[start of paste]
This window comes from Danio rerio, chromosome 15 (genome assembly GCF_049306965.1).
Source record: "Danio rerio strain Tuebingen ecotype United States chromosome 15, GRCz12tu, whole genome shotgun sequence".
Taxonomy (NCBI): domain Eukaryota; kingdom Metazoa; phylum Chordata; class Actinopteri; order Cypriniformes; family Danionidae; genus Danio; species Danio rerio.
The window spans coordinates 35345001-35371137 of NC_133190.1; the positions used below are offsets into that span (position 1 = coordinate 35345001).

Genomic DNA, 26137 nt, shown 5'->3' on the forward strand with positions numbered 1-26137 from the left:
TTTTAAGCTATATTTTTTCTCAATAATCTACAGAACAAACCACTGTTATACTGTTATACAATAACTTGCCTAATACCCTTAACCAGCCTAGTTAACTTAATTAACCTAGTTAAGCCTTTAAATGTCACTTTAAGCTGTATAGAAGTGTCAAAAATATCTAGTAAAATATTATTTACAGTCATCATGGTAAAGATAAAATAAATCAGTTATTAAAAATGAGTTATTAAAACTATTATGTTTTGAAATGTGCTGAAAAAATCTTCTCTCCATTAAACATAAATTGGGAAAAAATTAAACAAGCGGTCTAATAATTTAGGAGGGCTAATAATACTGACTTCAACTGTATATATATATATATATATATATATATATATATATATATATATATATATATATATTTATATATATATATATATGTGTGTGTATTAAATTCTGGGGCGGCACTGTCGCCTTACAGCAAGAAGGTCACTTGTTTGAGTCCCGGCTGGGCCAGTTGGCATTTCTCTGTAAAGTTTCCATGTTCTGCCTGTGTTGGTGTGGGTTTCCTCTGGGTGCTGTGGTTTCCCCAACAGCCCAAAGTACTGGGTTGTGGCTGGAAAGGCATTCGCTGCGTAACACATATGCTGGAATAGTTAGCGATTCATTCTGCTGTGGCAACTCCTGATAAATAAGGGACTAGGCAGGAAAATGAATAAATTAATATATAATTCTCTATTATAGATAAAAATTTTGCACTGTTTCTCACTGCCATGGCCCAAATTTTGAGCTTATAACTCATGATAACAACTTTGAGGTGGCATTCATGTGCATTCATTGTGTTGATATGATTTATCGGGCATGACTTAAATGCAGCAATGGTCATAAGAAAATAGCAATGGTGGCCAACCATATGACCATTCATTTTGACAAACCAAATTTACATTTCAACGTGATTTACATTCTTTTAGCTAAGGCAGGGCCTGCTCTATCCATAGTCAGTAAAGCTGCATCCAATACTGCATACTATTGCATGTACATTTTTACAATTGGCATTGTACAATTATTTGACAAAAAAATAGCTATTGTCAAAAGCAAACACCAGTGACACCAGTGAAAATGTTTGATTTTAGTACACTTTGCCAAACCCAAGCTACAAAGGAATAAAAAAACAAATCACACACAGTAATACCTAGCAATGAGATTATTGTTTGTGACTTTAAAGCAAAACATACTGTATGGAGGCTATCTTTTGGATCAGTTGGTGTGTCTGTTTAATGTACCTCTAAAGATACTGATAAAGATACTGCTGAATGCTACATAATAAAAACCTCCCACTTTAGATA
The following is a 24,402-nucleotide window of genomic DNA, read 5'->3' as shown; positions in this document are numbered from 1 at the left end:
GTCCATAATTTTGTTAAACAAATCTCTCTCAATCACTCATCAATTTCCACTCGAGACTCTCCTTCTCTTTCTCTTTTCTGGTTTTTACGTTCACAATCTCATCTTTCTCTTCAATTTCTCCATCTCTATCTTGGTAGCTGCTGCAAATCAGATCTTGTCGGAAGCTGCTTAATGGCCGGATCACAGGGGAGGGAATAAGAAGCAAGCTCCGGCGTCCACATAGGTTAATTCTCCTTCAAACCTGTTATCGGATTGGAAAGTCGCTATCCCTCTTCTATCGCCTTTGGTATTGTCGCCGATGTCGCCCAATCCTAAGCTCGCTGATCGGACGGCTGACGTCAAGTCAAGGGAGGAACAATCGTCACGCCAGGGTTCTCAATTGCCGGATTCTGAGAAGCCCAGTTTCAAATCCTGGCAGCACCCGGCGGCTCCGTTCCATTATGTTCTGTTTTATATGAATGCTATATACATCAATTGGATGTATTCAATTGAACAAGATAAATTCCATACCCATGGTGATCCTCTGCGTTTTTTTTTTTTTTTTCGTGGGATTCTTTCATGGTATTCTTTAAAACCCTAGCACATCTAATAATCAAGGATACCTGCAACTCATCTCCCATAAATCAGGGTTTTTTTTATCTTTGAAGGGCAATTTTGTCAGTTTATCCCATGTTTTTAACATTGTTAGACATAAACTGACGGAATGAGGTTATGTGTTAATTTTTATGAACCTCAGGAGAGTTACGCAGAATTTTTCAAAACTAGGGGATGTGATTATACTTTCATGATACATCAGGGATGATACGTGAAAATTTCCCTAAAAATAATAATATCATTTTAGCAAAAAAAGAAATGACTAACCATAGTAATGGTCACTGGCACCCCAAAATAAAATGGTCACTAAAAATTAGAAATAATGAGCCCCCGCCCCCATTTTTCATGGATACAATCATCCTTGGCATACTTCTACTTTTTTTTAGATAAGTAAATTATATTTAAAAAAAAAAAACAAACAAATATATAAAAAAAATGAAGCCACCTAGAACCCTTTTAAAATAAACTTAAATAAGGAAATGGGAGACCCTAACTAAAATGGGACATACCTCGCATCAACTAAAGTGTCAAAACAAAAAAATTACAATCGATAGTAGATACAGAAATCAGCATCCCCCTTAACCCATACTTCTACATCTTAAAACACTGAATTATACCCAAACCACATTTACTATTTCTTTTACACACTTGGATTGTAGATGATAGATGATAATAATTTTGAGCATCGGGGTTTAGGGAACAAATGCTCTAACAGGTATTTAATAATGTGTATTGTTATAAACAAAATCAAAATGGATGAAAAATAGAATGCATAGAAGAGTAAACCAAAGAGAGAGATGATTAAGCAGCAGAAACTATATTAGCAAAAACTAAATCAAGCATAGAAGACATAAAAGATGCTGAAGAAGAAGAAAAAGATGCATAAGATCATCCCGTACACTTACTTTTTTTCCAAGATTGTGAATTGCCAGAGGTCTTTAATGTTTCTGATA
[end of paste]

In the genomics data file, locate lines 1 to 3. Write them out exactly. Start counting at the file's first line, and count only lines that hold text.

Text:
This window comes from Danio rerio, chromosome 15 (genome assembly GCF_049306965.1).
Source record: "Danio rerio strain Tuebingen ecotype United States chromosome 15, GRCz12tu, whole genome shotgun sequence".
Taxonomy (NCBI): domain Eukaryota; kingdom Metazoa; phylum Chordata; class Actinopteri; order Cypriniformes; family Danionidae; genus Danio; species Danio rerio.